David Nalbandian has been awarded a wild card into the main draw of the AEGON Championships at The Queen’s Club, a grass court warm-up event for Wimbledon. A Wimbledon finalist in 2002, Nalbandian has been sidelined by injuries over much of the past 12 months. “It has been a frustrating time, but my recovery is going well and I expect to be in good shape for the tournament,” the Argentine said. “I enjoy playing on grass, and reaching the Wimbledon final in 2002 was a special moment in my career.” The Queen’s Club is celebrating its 125th anniversary.
Mark Philippoussis is finding the senior circuit is just his speed. The Australian won his third straight ATP Champions Tour event by beating former world number one Carlos Moya 7-5 6-7 (3) 10-4 (match tiebreak). Philippoussis collected the Seguros Bolivar Tennis Champions in Bogotá, Colombia, to go along with his other two senior tour titles in 2011, in Delray Beach, Florida, USA, and Zurich, Switzerland. Moya, making his senior tour debut, was the favorite of the capacity crowd of 4,000. But in the deciding set Champions Tiebreak, Philippoussis raced to a 5-3 lead, then won four of the next five points for a 9-4 advantage and five match points. The hard-serving Aussie only needed one, closing out the match with a cross-court forehand return winner.
Roger Federer may have slipped off the top perch, but he still is the leading tennis celebrity in the sports world. Federer is 25th on Forbes’ annual “Celebrity 100” compilation of the most powerful people or groups in the entertainment business. Golfer Tiger Woods is ranked sixth on the list, the highest of any of the 19 athletes who are named. Miami Heat star LeBron James is 10th and the Los Angeles Lakers’ Kobe Bryant is at No. 14. Other tennis players on the list are Maria Sharapova (number 80), Serena Williams (84) and Venus Williams (86). Combined, Forbes said the 19 athletes on the list this year earned a combined USD $647 million. Lady Gaga tops Forbes’ overall rankings, followed by Oprah Winfrey, Justin Bieber, U2 and Elton John.
SAYS HE’S RETURNING
After a three-year absence, John McEnroe is returning to the AEGON Masters Tennis tournament being played November 30-December 4 at London’s Royal Albert Hall. The 52-year-old McEnroe says he is fitter now than he was eight years ago when he won his fourth and most recent title in London. “I’m really excited to be back playing at the AEGON Masters Tennis in London this year,” said the left-hander, who won the title in each of the first three years of the event – in 1997, 1998 and 1999. “The London tournament has always been one of my favorite events of the year; the crowds are really fantastic, the atmosphere is great and the Royal Albert Hall is one of the most spectacular arenas I’ve ever played in.” At the end of last year McEnroe defeated Ivan Lendl, Mats Wilander and Guy Forget to win the title in Paris.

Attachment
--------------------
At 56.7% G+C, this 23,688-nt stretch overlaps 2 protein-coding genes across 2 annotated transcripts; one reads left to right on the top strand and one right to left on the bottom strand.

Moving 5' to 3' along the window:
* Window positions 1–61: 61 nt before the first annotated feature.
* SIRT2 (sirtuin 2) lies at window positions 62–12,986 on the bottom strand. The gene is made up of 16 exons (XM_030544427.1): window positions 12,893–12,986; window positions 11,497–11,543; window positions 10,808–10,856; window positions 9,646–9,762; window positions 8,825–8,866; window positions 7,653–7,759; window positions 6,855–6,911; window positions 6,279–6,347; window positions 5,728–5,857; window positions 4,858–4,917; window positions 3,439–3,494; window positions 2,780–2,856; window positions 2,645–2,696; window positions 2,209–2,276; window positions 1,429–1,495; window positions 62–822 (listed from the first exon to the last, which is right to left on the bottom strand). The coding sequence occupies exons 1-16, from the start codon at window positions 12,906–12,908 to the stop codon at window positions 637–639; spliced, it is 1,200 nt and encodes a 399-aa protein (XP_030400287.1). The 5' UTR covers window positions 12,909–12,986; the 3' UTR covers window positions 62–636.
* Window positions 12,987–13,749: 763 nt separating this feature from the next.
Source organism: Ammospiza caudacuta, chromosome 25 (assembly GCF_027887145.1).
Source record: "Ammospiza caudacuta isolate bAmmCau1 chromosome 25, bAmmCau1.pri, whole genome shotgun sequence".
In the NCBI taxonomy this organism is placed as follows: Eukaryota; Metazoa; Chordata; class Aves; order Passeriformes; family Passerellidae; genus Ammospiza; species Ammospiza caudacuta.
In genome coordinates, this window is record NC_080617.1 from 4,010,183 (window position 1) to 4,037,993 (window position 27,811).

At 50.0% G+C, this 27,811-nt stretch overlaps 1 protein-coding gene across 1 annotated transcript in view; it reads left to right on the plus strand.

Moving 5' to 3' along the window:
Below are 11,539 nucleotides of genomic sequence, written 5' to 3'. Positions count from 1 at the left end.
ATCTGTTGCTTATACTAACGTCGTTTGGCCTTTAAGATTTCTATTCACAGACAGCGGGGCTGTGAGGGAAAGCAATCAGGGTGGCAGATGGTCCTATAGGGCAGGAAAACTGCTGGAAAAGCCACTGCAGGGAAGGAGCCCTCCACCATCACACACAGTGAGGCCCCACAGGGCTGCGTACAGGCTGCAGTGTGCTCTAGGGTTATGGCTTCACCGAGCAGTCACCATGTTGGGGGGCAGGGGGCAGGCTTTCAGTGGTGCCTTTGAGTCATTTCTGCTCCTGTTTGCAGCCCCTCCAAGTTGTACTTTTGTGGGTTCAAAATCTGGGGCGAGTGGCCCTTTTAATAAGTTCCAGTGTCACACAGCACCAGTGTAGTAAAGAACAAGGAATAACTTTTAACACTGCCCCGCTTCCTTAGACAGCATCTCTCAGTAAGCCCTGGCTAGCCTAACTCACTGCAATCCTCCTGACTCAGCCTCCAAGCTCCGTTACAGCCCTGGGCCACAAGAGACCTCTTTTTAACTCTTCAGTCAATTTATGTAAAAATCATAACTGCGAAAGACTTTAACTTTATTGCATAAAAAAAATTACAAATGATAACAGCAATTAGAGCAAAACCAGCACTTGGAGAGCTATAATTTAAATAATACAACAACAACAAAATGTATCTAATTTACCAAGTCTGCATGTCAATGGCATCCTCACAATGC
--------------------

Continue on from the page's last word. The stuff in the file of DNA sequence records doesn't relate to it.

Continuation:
Two players from Zimbabwe have been selected by the Intercollegiate Tennis Association (ITA) for its 2011 national awards for Junior and Community Colleges. Mbonisi Ndimande was named ITA Player of the Year and Admire Mushonga was named ITA Rookie Player of the Year. Both play at Seminole State in Oklahoma. The ITA Player of the Year for women went to Sun Wen of Tyler (Texas) Junior College, a native of China. Katerina Mozolyuk of Santa Monica (California) College was named female ITA Rookie Player of the Year.
Cade Sherman of Jones County Junior College (men) and Gabriela Rodriguez of Pima Community College (women) were awarded the ITA/Arthur Ashe Jr. Award for Leadership and Sportsmanship. Sherman was named salutatorian of his senior class and received a Presidential Scholarship from the school. For the past four years Sherman has been an active volunteer in helping mentally and physically handicapped individuals compete in the Annual Special Olympics event held on the campus of JCJC. He will be enrolling at Mississippi State University in August where he will study civil engineering.
Rodriguez is a native of Mexico, where she participated three times in the Junior Olympics. At Pima Community College, she has a triple major – political science, communications and business – while playing number one singles. She is 27th in the nation in the Campbell/ITA College Tennis Rankings. She also serves as vice president of the International Student’s Club and is an active member of the University’s Student Government.
SINGERS ON CALL
The United States Tennis Association (USTA) will hold its annual open casting call on Tuesday, June 21, at the Apollo Theater in New York City to select children to perform at Arthur Ashe Stadium during night sessions of this year’s US Open at the USTA Billie Jean King National Tennis Center. The auditions are free of charge and will be held from 9 a.m. to 2 p.m. Eastern time. Children 12 years of age and younger as of September 11, 2011, will be asked to sing “America the Beautiful” a cappella in front of a panel of celebrity judges from the music and entertainment industries.
Brussels: Andrea Hlavackova and Galina Voskoboeva beat Klaudia Jans and Alicja Rosolska 3-6 6-0 10-5 (match tiebreak)
Nice: Eric Butorac and Jean-Julien Rojer beat Santiago Gonzalez and David Marrero 6-3 6-4
Strasbourg: Akgul Amanmuradova and Chuang Chia-Jung beat Natalie Grandin and Vladimira Uhlirova 6-4 5-7 10-2 (match tiebreak)
Sao Paulo: www.grandchampionsbrasil.com.br
TOURNAMENTS THIS WEEK
(All money in USD)
MEN and WOMEN
Roland Garros, Paris, France, clay (first week)
Grand Champions Brazil, Sao Paulo, Brazil, clay
TOURNAMENTS NEXT WEEK
Roland Garros, Paris, France, clay (second week)
$152,000 Czech Open, Prostejov, Czech Republic, clay
Roland Garros, Paris, France, clay (second week)